In principle, gaining power over individuals through the processing of their data is undesirable since it can impede the rights and freedoms of individuals. Forbidding the processing of personal data altogether would be excessive, however. In particular, it could infringe on other fundamental rights and freedoms, such as the freedom to conduct business. For this reason, the data protection legislation has to find a balance between all these rights.
Therefore, the GDPR uses the following basic structure:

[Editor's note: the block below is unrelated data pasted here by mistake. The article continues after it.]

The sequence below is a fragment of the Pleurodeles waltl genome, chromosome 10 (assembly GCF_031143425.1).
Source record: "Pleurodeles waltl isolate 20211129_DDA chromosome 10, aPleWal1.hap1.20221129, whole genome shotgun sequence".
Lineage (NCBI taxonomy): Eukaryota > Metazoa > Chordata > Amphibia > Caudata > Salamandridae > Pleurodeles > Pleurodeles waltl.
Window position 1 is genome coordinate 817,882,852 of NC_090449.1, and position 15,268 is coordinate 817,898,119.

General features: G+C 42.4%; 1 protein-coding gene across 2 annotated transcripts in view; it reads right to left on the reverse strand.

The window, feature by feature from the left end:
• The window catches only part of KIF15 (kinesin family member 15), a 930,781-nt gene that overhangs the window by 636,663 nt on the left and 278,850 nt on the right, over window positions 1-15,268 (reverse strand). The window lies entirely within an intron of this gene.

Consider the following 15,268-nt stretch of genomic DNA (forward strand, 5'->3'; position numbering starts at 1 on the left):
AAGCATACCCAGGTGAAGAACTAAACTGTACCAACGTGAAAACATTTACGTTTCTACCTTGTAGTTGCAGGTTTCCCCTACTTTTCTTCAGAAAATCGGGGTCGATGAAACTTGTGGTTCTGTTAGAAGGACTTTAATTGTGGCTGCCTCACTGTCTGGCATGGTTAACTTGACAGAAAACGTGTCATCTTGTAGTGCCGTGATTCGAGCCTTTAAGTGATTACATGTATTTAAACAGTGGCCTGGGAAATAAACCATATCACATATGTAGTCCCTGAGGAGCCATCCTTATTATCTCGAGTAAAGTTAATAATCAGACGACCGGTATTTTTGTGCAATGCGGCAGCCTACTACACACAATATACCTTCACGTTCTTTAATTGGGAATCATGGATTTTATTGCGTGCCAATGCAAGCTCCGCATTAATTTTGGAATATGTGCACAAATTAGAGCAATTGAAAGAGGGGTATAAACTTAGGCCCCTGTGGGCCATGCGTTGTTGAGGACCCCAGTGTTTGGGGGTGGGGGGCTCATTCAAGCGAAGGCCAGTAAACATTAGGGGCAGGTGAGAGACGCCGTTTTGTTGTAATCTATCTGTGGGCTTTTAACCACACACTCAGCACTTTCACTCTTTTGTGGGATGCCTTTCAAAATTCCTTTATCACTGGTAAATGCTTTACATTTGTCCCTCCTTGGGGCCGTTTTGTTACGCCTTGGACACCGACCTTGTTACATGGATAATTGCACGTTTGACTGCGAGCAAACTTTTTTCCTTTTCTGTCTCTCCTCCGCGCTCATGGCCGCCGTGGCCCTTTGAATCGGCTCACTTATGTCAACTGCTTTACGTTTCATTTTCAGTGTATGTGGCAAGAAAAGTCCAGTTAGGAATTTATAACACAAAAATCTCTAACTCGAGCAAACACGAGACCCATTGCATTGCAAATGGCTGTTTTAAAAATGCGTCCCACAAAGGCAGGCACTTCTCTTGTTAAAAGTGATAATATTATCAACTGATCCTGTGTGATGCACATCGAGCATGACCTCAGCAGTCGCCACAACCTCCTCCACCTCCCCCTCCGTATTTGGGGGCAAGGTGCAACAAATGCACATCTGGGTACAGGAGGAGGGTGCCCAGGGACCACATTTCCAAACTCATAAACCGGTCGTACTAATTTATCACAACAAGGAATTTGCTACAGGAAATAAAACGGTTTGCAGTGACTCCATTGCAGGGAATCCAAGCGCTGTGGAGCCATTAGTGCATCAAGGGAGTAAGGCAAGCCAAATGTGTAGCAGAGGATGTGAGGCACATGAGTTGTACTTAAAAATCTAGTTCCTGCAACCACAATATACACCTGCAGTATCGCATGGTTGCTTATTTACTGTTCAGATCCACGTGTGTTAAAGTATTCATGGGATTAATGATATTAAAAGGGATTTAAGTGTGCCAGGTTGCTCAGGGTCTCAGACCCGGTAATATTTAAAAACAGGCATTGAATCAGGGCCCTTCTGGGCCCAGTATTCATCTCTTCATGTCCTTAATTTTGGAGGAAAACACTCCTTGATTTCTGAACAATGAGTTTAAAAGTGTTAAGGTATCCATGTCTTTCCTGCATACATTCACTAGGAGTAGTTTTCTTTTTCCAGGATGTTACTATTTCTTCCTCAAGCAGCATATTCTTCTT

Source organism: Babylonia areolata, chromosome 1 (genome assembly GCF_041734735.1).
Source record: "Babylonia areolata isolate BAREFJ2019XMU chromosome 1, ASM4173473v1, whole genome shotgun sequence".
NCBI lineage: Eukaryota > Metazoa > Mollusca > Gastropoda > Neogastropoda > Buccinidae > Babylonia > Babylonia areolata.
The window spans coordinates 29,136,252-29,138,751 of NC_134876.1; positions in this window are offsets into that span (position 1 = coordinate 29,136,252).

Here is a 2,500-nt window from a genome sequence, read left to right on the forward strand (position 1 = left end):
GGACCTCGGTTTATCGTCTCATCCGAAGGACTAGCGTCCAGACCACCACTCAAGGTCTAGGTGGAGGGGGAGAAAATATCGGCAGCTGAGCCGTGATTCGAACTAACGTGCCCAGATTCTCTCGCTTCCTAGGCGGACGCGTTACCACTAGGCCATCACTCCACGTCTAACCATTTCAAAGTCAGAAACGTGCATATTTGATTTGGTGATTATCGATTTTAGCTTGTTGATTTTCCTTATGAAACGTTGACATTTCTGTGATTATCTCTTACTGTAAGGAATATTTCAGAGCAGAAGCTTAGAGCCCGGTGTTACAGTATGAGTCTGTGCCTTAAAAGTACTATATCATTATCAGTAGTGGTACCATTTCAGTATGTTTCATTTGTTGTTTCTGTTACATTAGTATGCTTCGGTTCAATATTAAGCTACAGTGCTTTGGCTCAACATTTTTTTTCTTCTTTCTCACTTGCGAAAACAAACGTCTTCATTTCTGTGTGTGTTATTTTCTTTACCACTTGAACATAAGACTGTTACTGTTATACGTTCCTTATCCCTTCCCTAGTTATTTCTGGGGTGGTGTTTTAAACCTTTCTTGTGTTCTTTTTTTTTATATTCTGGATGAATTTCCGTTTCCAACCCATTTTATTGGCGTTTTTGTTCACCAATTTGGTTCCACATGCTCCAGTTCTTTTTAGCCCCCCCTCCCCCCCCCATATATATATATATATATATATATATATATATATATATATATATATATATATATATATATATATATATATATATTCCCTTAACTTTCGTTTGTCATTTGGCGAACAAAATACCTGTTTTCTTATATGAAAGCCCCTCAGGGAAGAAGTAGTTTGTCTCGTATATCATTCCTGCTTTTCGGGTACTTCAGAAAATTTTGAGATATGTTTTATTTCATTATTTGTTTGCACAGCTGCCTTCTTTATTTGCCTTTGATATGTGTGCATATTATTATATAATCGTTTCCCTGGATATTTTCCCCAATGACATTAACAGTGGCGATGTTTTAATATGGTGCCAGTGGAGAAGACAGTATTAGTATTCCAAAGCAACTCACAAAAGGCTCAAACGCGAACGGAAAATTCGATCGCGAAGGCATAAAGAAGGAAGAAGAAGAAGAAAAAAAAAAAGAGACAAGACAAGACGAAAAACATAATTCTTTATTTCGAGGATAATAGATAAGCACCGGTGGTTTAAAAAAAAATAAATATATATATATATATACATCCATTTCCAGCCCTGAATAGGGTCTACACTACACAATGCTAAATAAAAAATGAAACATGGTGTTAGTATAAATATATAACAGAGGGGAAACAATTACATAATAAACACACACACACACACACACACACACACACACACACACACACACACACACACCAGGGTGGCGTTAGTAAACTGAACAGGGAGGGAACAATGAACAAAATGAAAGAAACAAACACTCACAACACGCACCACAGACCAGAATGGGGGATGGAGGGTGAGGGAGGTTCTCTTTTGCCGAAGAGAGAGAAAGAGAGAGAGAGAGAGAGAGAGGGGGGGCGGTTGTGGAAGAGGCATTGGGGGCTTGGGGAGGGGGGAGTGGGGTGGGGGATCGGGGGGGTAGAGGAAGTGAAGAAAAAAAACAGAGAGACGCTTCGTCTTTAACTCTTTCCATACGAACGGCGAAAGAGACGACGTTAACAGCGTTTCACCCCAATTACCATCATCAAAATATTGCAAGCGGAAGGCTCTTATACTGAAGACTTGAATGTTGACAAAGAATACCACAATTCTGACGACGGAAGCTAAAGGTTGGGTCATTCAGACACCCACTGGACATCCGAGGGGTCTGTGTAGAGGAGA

- Only processing for certain kinds of purposes are allowed;
- and then only under certain conditions on how the processing is implemented.
This is explained in more detail in the sequel.
In this context, the implementation of processing determines among others what data is collected, what human and technical resources (computing hardware and infrastructure) process the data and how (software and procedures) and for how long, and to whom the data are disclosed.
1See Article 16, European Charter of Fundamental Rights. ↑